tnmg that can rest a while. It will be
an expansive trip to Oregon, he
ana require toe spending of money by
people who cannot afford It, if tempta
tion is ptaceo nerore them.
RECALLS 185 FAIR
Representative Goodykoonts of West
Virginia, said Portland received $485,000
tor a i air m ioo and now la back again.
congress cannot vote such sums and
keep faith with the people, he asserted.
Earner in the day Goodykoonts had in-
bill to provide $1,000,000,000 to
HAD PARTS IN
Detectives Find Traces of "Other
Life" of Spurgin, Absconding
Financier; Blonde "Lures" of
Night Life Included in Set
Chicago, July 28. (U. P.) Three
women who figured In the "other life"
of Warren C. Spurgin, who rocked Chi
cago's financial world when he departed
with nearly $1,500,000 of the funds of
the Michigan Avenue Trust company.
were located by authorities today.
To one of them an elderly woman
living at a New York hotel Spurgin
was said to have made a gift of 810,000
in valuable oil stocks.
The otter two were Chicago wome
one a brunette divorcee, who figured In
the night life of the North Shore1, anu
the other a blonde, living In a luxurious
apartment without visible means of sup
port. WOMEN ARE QUESTIONED
The three women were questioned by
authorities. All denied any knowledge
of the present whereabouts of the miss
ing banker. , .
The trail of Spurgin was lost to au
thorities today In a maze of conflicting
The banker, who fled when shortages
amounting to nearly $1,500,000 In the
bank's accounts were disclosed, had
made his plans well to throw followers
on the .wrong trail, it was learned.
Reports that he had been seen in To
ronto and Montreal and that he hao
crossed the line Into Mexico reached
headquarters here simultaneously. Aft
er running down the Canadian clues.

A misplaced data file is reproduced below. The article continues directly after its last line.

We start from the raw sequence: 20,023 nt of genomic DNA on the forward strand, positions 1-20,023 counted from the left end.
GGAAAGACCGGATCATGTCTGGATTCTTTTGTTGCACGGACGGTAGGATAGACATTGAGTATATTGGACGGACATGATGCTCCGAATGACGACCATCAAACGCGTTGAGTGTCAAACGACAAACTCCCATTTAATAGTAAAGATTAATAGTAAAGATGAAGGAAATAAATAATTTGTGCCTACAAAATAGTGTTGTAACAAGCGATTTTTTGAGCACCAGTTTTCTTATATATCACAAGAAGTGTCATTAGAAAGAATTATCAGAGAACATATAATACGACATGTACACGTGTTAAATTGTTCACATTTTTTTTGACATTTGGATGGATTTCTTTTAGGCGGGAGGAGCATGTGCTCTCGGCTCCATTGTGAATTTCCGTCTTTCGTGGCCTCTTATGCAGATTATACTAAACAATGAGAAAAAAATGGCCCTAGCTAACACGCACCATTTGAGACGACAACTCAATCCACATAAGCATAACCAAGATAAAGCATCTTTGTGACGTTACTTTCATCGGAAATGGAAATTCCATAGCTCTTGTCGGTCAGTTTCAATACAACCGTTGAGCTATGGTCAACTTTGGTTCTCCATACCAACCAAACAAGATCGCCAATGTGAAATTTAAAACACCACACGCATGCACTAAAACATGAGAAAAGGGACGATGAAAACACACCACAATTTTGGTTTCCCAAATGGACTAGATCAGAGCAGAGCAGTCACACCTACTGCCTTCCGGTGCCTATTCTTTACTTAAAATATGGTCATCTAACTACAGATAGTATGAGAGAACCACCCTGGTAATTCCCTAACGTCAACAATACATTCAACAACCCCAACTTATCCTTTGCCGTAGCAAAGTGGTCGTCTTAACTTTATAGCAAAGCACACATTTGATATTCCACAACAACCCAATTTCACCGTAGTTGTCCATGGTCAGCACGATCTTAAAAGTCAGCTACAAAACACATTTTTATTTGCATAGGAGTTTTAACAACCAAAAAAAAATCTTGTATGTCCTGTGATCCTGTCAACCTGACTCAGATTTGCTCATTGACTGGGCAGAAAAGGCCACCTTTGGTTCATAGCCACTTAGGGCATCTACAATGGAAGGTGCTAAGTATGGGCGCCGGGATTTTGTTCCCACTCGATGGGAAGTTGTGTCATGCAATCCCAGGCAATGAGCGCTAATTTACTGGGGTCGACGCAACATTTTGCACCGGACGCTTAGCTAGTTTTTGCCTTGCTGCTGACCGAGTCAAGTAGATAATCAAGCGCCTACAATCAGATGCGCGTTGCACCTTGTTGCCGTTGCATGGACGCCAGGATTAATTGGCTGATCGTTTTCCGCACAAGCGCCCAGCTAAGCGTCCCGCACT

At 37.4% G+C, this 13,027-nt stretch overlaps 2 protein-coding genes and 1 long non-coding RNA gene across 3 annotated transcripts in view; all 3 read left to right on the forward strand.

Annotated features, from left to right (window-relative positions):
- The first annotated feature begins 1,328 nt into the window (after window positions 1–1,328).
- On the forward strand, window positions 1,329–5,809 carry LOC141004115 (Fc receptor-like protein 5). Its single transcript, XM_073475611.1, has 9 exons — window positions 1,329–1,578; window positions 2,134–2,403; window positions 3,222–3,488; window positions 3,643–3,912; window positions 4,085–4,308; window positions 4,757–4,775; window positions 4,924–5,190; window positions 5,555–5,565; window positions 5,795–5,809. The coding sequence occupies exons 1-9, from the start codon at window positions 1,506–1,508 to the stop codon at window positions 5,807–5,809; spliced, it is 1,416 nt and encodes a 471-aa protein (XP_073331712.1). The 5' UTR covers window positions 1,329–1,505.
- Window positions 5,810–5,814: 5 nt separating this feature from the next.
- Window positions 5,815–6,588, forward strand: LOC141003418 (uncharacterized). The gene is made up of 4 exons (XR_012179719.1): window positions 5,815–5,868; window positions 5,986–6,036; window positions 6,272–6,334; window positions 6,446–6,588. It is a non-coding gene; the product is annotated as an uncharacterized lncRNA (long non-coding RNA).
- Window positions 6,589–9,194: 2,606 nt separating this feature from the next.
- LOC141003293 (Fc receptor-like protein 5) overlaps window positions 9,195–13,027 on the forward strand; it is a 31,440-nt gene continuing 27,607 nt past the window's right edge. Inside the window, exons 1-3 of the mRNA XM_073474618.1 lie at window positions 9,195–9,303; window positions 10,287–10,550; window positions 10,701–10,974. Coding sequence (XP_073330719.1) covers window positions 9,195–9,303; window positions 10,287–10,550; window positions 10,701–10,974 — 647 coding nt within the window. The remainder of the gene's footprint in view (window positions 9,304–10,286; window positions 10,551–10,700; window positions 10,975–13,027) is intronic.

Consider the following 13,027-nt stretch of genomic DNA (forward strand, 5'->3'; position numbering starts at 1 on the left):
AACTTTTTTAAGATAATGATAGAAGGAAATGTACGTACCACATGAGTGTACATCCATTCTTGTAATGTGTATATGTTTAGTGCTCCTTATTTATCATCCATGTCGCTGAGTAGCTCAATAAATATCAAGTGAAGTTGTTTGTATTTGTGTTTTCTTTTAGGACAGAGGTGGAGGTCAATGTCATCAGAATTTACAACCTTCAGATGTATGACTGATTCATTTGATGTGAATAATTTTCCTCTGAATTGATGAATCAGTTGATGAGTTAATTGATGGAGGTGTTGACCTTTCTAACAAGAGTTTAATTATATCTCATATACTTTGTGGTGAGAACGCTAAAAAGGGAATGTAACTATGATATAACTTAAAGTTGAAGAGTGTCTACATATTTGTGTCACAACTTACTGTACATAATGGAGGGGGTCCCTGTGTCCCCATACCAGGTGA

without finding any definite trace of the
banker, authorities Were convinced Spur
gin Had headed south. . They believe he
is making for Honduras, the port of
missing bankers, or some South Ameri
Stockholders of the bank met today
to consider their rights to convert nearly
$450,000 worth of leather, put in a store
house here by Spurgin. Into bank assets.
The leather was supposed to have re
mimed in Spurgin's name . until shortly
before be fled when he signed papers
turning it over to the Continental and
Commercial bank here.
smmercial bank here. . I
Other speculations besides oil. leather I
and mining stocks by Spurgin were un- j
covered today. He was Interested in
several other Chicago corporations to
he is alleged to have loaned bank
One of the reasons Spurgin is believed
to have headed south is because he was
interested heavily In Texas oil com
panies and authorities believe he might
attempt to realize on these stocks before
Information gathered by police was
that Spurgin crossed Into Mexico at El
Paso at midnight on July 1? after ob
taining a temporary Visitors card.
which permitted him to remain across
the line for several weeks. He was be
lieved to have hurried to Vera Cruz
where he would attempt to obtain
age on a boat for South America.
KU KLUX KLAN IS
UNDER U. S. FIRE
Dallas, Texas. July 88. (U. P.) The
federal government is making a search
ing investigation into the affairs of the
Ku Klux Klan and other masked bands
in Texas, It was disclosed today when
Federal District Attorney Henry C.
Zwiefel arrived here for a conference
with federal agnts.
Zwiefel admitted that he has not yet
made a close study of the Ku Klux Klan
activities and other masked bands, but
characterised the situation as "very
SPOKANE has ku klux
ALREADY IX OPERATION
Spokane, Wash.. July 28. (L N. S
Fully organised, with its officers elected
and membership fees determined, a Ku
Klux Klan of 100 members is now oper
a ting in Spokane, the police have been
advised, they announced today.
Stricter prosecution and definite ac
tion against fiends attacking juveniles
are among the objects of the Klan, ac
cording to the police.
Political influence rather than violence
will be the chief method of getting re
suits for the Spokane Ku Klux Klan.
it ia understood.
Officials stated the formation of the
Klan win not be contested, but that any
overt acts will result In prosecution.
Senator Norris of
Washington. July 88. (U. P.
ator Norris. Nebraska, collapsed in the
Republican cloak room of the senate